Cadastral Map

An ecopoetical text published by Shearsman Books / Archival research / A video poem

Notes for the video poem, "A Curriculum for Boys," excerpted from Cadastral Map, published on Barzakh.


From the book's closing essay, "The Meander":

"I enter as a writer, one kind of mapmaker, needing to ask, is traditional nature writing in English a cadastral map? Abstracting, narrowing, taking an especially strong hold in North America, the New World that never was new? Even as 'green is the new black' and environmentalism gains moral momentum, is 'nature writing' still our flawed point of origin, creating ideas of the land and nature that tend to erase people and local knowledge as we go?"

In answer to these questions, Magi arrives in three states: the New Jersey farmland of her childhood, a Kentucky of deep lyricism and painful inequities, and early 20th century Vermont where progressive policies established an idea of nature, pitting local needs against policies to attract tourists. She enters these questions and sites via poetry—because "a policy is a path that is made, an effect to feel."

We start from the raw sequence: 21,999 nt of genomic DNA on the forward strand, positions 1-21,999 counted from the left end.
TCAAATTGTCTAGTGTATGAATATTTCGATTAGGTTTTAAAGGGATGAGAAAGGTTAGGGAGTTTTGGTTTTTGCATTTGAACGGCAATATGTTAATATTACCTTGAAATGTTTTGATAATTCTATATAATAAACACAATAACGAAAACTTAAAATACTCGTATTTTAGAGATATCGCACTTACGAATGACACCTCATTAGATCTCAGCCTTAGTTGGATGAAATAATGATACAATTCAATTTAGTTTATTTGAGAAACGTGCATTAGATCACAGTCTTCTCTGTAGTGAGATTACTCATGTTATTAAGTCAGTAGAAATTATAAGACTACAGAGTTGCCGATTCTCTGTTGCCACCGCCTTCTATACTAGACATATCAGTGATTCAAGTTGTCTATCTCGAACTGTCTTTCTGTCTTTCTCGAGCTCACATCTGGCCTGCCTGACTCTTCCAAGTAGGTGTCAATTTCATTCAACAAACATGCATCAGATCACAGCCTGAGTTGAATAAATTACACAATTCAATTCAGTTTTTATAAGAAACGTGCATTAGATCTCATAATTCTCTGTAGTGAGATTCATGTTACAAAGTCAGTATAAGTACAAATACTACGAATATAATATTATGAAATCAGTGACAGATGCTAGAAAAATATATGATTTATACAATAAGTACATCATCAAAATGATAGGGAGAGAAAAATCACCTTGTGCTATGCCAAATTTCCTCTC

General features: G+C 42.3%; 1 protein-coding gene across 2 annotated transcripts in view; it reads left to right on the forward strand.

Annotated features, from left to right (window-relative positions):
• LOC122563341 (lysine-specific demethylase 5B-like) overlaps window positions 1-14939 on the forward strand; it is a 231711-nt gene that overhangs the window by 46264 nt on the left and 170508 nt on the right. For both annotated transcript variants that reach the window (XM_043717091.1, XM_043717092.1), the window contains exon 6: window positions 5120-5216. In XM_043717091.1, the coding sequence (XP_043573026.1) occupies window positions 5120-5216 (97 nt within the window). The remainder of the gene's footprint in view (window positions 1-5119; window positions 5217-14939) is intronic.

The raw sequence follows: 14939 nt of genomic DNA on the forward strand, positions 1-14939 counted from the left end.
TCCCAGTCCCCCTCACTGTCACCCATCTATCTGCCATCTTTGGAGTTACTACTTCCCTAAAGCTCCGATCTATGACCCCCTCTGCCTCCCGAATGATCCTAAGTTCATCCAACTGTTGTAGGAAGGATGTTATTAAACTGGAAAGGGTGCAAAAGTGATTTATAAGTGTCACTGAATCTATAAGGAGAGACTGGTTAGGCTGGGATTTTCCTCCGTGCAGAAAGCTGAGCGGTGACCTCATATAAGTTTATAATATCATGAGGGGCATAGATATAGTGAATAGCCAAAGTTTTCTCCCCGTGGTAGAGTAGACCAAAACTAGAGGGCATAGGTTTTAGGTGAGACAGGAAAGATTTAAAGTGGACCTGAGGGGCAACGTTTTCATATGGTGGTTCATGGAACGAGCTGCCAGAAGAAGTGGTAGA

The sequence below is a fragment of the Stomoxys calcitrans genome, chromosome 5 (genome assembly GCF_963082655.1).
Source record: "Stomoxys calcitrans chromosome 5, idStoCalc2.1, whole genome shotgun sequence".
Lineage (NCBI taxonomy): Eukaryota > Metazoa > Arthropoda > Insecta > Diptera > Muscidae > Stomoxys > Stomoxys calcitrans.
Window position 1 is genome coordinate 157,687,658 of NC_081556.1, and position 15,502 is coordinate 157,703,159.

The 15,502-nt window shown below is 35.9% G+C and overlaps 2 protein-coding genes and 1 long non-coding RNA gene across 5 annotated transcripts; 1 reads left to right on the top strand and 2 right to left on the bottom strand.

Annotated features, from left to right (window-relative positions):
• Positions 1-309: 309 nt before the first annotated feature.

Echoes abound in Jill Magi's Cadastral Map, an infrared inspection of American charts, letters shorn of their “authorial presence,” inspired and partial “slender notes,” sharp lyric angles composed against “rashness,” oral transcripts. What “slips between states of develop or preserve” lies along America’s “radiant” roadsides, and in this poetry, “a line of transplants/ prevents a clear view.” Magi’s archival paths unearth what nature writing shades—the loam's sooty history, with an unsparing ear for the resistance, idiosyncrasy, humor, and beauty that abides in the margins.

-Jonathan Skinner

Thanks to Jill Magi’s Cadastral Map, we may redefine relationships between many things: the map and the letter, the native and the composed, the language and the landscape, history and anarchy. By plotting, erasing, and re-plotting these points, Magi exhumes voices and paradigms that deserve to be unearthed. The Cadastral Map draws a new horizon for us to contemplate: the place where language is sewn to the earth—perhaps with concrete or bloodmeal—in all of its complicated glory.

-Mackenzie Carignan

(Images above and published in the book are from The Vermont Historical Society Library archives.)